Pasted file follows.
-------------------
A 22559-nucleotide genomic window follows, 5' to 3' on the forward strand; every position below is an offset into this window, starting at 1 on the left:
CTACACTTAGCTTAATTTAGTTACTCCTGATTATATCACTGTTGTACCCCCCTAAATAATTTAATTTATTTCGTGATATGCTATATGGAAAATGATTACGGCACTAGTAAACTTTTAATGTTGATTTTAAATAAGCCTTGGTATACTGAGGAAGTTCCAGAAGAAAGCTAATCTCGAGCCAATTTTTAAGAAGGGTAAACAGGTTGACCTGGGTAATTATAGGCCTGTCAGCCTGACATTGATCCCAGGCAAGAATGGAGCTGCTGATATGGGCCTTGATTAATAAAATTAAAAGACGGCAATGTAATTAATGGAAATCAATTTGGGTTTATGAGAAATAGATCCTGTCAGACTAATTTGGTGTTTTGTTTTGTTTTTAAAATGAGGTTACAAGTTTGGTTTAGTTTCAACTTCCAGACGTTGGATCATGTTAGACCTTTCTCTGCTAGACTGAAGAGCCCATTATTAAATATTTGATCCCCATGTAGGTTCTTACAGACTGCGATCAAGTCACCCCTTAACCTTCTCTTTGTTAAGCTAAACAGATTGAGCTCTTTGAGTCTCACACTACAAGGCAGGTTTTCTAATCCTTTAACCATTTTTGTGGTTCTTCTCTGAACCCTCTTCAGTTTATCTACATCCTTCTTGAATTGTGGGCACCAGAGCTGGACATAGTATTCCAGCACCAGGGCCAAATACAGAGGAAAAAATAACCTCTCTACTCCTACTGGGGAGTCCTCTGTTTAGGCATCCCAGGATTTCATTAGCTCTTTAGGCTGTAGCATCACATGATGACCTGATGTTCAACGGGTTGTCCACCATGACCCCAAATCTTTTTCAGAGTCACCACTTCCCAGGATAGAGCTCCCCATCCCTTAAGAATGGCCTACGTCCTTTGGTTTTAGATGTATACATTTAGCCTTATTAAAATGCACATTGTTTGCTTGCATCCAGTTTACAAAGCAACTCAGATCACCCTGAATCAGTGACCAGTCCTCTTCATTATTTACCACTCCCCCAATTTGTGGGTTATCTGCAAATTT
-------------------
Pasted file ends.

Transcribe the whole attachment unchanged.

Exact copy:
A 22559-nucleotide genomic window follows, 5' to 3' on the forward strand; every position below is an offset into this window, starting at 1 on the left:
CTACACTTAGCTTAATTTAGTTACTCCTGATTATATCACTGTTGTACCCCCCTAAATAATTTAATTTATTTCGTGATATGCTATATGGAAAATGATTACGGCACTAGTAAACTTTTAATGTTGATTTTAAATAAGCCTTGGTATACTGAGGAAGTTCCAGAAGAAAGCTAATCTCGAGCCAATTTTTAAGAAGGGTAAACAGGTTGACCTGGGTAATTATAGGCCTGTCAGCCTGACATTGATCCCAGGCAAGAATGGAGCTGCTGATATGGGCCTTGATTAATAAAATTAAAAGACGGCAATGTAATTAATGGAAATCAATTTGGGTTTATGAGAAATAGATCCTGTCAGACTAATTTGGTGTTTTGTTTTGTTTTTAAAATGAGGTTACAAGTTTGGTTTAGTTTCAACTTCCAGACGTTGGATCATGTTAGACCTTTCTCTGCTAGACTGAAGAGCCCATTATTAAATATTTGATCCCCATGTAGGTTCTTACAGACTGCGATCAAGTCACCCCTTAACCTTCTCTTTGTTAAGCTAAACAGATTGAGCTCTTTGAGTCTCACACTACAAGGCAGGTTTTCTAATCCTTTAACCATTTTTGTGGTTCTTCTCTGAACCCTCTTCAGTTTATCTACATCCTTCTTGAATTGTGGGCACCAGAGCTGGACATAGTATTCCAGCACCAGGGCCAAATACAGAGGAAAAAATAACCTCTCTACTCCTACTGGGGAGTCCTCTGTTTAGGCATCCCAGGATTTCATTAGCTCTTTAGGCTGTAGCATCACATGATGACCTGATGTTCAACGGGTTGTCCACCATGACCCCAAATCTTTTTCAGAGTCACCACTTCCCAGGATAGAGCTCCCCATCCCTTAAGAATGGCCTACGTCCTTTGGTTTTAGATGTATACATTTAGCCTTATTAAAATGCACATTGTTTGCTTGCATCCAGTTTACAAAGCAACTCAGATCACCCTGAATCAGTGACCAGTCCTCTTCATTATTTACCACTCCCCCAATTTGTGGGTTATCTGCAAATTT